means insane, crazy, mad,
or irrational. As a noun, it means wild
man or mad dog.
Pozzo's slave. Lucky is an ironic,
paradoxical name—unless one believes that he has
worked out the means of his salvation. Like Christ,
he is scourged. And, though he bears no wounds from
a crown of thorns, he does have an open sore around
his neck. Like Christ, who carried a cross to
Calvary, he is made to bear a burden (the bag and
other paraphernalia that he carries for Pozzo).
Messenger who says he represents Godot. He appears
briefly in Act I and Act II to tell Vladimir and
Estragon that Godot has postponed his scheduled
meeting with them. In Act II, he says he is not the
same boy who delivered the message the first time.
However, in his list of characters (dramatis
personae) at the beginning of the play, Becket
mentions only one boy.
Someone for whom Vladimir and Estragon are waiting.
Supposedly, he has important information for them.
Godot does not appear on the stage.
People who beat Estragon when he is trying to
sleep—or so Estragon says. The bullies do not appear
on the stage; they could be a figment of Estragon's
By Michael J. Cummings...©
In the evening, two tramps meet
next to a tree along a country road. One of them,
Estragon, is struggling to remove a boot to soothe
a sort foot. Tugging at it, he says in
frustration, “Nothing to be done.”
Vladimir, interpreting the
statement as an opinion about life in general, says
he is beginning to accept that viewpoint but has
decided to keep struggling anyway. Then he says he
is glad to see Estragon again even though they had
been together the day before.
“I thought you were gone for ever.”
Estragon says he spent the previous night in a
nearby ditch and endured a beating from bullies who
regularly harass him.
While Estragon pulls at the boot, Vladimir removes
his hat and shakes it out, puts it back on, then
removes it again and taps at it as if to dislodge
something. He puts his hat back on just as Estragon
finally gets the boot off. Estragon turns the boot
upside down but nothing falls out. He feels inside
it, but there’s nothing. Vladimir accuses him of
blaming the boot for “the faults of his feet.”
Vladimir removes his hat again, finds nothing, and
says, “This is getting alarming.” He also
“One of the thieves was saved. It’s a reasonable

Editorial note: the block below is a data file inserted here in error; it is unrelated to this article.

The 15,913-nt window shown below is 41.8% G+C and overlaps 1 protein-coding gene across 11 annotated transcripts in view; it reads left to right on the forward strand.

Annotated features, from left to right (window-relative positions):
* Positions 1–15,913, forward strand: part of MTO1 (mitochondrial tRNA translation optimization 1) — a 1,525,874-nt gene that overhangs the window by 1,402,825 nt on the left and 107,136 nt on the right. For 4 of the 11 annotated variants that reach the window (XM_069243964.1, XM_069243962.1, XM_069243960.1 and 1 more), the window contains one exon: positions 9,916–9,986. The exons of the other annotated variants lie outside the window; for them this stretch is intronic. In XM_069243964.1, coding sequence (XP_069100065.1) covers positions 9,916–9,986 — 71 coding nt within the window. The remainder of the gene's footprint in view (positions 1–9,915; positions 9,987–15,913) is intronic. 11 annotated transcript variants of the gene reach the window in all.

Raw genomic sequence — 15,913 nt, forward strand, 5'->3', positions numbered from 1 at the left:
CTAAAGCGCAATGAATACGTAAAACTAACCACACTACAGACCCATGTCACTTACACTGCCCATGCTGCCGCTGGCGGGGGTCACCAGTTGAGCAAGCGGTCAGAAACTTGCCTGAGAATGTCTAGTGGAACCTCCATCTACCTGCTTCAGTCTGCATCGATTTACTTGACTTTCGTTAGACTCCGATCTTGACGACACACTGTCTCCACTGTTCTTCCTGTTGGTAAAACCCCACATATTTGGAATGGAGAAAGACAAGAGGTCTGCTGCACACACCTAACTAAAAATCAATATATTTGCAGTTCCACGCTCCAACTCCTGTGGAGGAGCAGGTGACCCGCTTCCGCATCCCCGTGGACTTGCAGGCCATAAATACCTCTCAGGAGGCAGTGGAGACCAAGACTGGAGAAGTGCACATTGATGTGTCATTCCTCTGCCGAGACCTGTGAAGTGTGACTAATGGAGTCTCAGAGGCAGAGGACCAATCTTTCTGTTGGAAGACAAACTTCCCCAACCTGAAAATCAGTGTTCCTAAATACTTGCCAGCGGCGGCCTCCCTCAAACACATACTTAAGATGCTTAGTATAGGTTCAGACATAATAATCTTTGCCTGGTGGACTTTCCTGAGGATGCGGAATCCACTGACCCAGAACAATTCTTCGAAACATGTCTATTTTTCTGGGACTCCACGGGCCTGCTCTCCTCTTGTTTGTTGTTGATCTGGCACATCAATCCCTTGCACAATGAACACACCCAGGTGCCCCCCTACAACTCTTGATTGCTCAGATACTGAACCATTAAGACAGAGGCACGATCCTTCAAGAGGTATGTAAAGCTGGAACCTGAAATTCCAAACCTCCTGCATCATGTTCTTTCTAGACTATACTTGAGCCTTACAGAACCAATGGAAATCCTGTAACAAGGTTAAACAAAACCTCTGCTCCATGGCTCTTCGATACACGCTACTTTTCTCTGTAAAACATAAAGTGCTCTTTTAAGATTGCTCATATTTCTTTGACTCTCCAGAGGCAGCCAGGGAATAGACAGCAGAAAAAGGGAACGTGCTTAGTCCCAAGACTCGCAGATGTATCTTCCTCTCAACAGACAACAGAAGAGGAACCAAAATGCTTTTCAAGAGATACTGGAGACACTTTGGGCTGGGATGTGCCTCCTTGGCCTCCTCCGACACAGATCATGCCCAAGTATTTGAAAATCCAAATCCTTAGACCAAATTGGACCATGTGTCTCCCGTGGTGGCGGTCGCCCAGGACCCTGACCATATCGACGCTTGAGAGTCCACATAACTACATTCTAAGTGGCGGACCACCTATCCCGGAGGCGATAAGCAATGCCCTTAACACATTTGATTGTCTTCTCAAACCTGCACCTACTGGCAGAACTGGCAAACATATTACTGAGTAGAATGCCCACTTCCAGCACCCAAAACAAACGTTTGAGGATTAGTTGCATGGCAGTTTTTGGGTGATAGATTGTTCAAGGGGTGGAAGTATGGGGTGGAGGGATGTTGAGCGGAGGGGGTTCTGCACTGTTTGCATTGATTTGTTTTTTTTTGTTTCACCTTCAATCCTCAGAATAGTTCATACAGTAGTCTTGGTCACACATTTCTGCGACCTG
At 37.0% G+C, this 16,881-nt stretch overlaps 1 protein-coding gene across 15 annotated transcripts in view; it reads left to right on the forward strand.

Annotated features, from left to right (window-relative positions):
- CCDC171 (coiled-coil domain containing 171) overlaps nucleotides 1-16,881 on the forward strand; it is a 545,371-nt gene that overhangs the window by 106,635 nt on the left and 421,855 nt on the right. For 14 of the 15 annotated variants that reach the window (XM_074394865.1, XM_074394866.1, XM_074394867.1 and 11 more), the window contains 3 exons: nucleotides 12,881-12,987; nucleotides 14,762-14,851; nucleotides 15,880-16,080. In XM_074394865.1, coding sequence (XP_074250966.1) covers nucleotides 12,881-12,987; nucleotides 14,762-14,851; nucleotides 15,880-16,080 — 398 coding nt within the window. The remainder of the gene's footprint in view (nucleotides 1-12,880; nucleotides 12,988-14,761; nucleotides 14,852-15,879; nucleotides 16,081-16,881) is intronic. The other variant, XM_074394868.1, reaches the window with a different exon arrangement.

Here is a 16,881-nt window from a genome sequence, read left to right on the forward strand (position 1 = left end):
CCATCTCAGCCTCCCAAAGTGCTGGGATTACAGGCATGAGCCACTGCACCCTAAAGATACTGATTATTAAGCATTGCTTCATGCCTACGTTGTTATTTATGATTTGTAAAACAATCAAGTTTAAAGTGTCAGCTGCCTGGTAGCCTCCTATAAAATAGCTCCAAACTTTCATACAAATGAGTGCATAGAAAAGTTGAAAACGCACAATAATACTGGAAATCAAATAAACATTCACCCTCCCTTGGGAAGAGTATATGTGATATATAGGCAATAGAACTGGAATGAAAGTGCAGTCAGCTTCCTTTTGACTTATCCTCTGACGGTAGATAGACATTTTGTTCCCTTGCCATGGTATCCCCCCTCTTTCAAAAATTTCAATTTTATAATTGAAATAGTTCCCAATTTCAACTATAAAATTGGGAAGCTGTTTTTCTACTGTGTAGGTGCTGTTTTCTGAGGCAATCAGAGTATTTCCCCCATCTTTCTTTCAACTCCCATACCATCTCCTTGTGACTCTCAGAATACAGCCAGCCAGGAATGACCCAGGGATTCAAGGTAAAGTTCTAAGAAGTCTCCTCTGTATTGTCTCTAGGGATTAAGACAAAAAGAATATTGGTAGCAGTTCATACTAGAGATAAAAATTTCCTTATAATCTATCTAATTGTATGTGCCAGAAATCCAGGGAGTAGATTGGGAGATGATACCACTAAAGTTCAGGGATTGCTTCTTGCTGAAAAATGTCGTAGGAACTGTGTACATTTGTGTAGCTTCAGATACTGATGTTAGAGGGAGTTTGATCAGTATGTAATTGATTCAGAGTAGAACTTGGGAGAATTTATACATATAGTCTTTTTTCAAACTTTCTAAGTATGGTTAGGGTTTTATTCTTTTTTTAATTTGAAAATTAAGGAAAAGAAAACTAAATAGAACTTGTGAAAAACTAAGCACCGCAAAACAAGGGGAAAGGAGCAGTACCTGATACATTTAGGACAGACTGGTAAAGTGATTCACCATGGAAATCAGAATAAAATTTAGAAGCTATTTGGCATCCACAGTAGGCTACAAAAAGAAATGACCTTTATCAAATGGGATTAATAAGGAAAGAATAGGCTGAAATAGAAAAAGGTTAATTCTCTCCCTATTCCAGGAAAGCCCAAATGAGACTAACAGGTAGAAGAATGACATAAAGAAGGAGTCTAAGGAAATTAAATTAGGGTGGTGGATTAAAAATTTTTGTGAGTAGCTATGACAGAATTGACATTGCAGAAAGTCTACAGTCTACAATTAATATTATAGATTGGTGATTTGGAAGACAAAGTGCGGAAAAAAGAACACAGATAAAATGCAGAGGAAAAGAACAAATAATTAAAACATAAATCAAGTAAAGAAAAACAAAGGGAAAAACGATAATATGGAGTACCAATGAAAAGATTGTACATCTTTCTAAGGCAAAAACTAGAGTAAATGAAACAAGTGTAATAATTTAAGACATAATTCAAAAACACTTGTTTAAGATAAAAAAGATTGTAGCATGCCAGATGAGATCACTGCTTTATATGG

He is referring to the two thieves crucified with
Christ. When he asks Estragon whether he has ever
read the Bible, Estragon says he remembers looking
at the color maps in it. The Dead Sea made him
thirsty. Vladimir tells him the story of the two
thieves (which bores Estragon) and wonders why only
one of the four writers of the Gospels mentions that
one of the thieves was saved.
Vladimir puts his boot back on and walks around to
test his foot.
“You’re sure it was here?” he asks.
He is referring to someone named Godot. He was
supposed to show up to answer a question they
“He didn’t say for sure he would come,” Vladimir
It turns out they don’t remember what day he was
supposed to come. Nor do they even recall what day
it is now. Although they don’t recollect what
question they asked Godot, they think it had to do
with a prayer, a supplication. While waiting for
Godot, they have nothing to do to pass the time, so
Estragon suggests that they hang themselves from the
tree. Neither wants to go first, however, and in the
end they decide stay alive because "it's safer,"
Estragon says. Besides, if Vladimir hangs himself,
Estragon will be alone.
Estragon is hungry, so Vladimir offers him a
turnip—all that he has—but Estragon finds a carrot
in his pocket and eats that instead. When they hear
a loud cry, they huddle together in fear. The
“menace” is harmless, though—a man with the loop of
a long rope around his neck. At the other end of the
rope is another man, who uses a whip to drive the
first man. The latter is carrying a bag, a folding
stool, a picnic basket, and a coat. When they ask
the man with the whip whether he is Godot, the man
says, “I present myself: Pozzo.” The other man is
his slave, Lucky. When Pozzo asks who Godot is,
Vladimir says he is a "kind of acquaintance," but
Estragon says, "Personally I wouldn't even know him
if I saw him."
Pozzo barks commands at Lucky—first for the coat,
then the stool, then the basket of food. He drinks
wine and eats chicken while Vladimir and Estragon
talk. Lucky falls asleep on his feet even though he
is standing and never puts down the bag. Vladimir
and Estragon notice that he has a sore on his neck
from the chafing of the rope. When Estragon asks